So what is lycopene?  It is a documented free radical warrior.  Over time those nasty free radicals that can be released due to positive ion challenges (the ion vampires) will break down important support structures for the hair and skin.  Tomatoes and lycopene will help fight off the moisture suckers.

Garden Tomato Vegetable Complexion Soap

Burt's Bees Tomato Complexion Soap

Although comedians are not wild about getting pelted with tomatoes, when used as a cleanser, tomatoes in the face are fabulous for balancing and maintaining moisture and pH levels while also tightening pores.

One highly recommended skin care product is Burt's Bees Tomato Complexion Soap.  The folks at Burts Bees are famous for their revolutionary soap made with naturally acidic fresh dried tomatoes.  (HairBoutique.com reporter Jane Bullock tested several of the Burt's Bees products & gave them a big thumbs up).

Designed to capture all the advantages that tomatoes can  offer skin, the Garden Tomato soap gently cleanses normal to oily skin and provides soothing relief for troubled complexions. It also helps to fight against aging of the skin.

The Burt's Bees Garden Tomato Soap is 96.80 percent natural.  It contains a vegetable soap base, fragrance, tomato powder and aloe barbadensis.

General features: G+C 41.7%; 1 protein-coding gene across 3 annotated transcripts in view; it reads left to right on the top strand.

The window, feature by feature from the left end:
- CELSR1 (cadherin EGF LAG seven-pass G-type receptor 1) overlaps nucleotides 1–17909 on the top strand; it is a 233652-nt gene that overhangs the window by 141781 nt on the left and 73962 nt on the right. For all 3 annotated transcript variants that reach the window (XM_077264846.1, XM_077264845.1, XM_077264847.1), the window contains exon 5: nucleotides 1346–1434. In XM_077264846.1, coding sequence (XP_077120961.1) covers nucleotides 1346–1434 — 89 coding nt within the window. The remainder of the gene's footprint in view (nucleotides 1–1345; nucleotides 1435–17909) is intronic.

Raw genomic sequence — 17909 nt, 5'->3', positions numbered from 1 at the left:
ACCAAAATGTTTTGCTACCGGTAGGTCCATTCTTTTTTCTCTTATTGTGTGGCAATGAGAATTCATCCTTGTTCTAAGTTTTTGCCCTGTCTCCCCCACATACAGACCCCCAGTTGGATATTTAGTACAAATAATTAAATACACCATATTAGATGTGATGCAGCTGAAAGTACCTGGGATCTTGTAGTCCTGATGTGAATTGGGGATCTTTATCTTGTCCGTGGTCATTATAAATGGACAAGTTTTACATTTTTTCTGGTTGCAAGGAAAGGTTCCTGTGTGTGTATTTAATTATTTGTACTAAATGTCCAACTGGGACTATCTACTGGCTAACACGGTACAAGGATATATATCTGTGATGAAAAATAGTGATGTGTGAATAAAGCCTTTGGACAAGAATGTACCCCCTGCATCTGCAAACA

Not only does the Garden Tomato Soap combat sagging skin and unbalanced pH conditions, it smells absolutely wonderful. If you love the aroma of freshly picked tomatoes you will love this soap.  Your skin will love it too.

Garden Tomato Toner For Normal to Oily Skin

If your skin loves the Garden Tomato Soap it will probably also love the Burt's Bees companion tomato toner. The Garden Tomato Toner comes in a classy glass bottle.  It removes residues of facial soaps, cleansers, and dead skin cells, while restoring natural pH balance to the skin. It is a wonderful companion product for the tomato soap.

The tonic benefits of tomato, cucumber and parsley extracts deep clean and tighten pores, leaving skin smoother, firmer, and more finely-textured. 

Wild Lettuce Vegetable Complexion Soap For Normal To Dry Skin

Although the Burt's Bees Garden Tomato Soap and The Garden Tomato Toner are designed for normal to oily skin, it is not considered to be as beneficial for dry skin.  

For dry skin Burts Bee created a wonderful 95.79% natural moisturizing Wild Lettuce soap with great ingredients.  The soap is made from a vegetable soap base and contains freshly dried succulent wild lettuce, moisturizing aloe vera and comfrey leaf powder.  The wild lettuce is freshly ground into a powdered form and is nutritionally rich yet mild to the skin.  It will gently cleanse, soothe and refresh sensitive and dry facial skin.  

Wild Lettuce Toner - For Normal to Dry Skin

Wild Lettuce Toner is the companion toner to the Wild Lettuce Soap.  It gently removes lingering traces of facial dirt and makeup while restoring the skin to its natural pH balance. It is especially good for skin that tends to get dry and is 99.00% natural.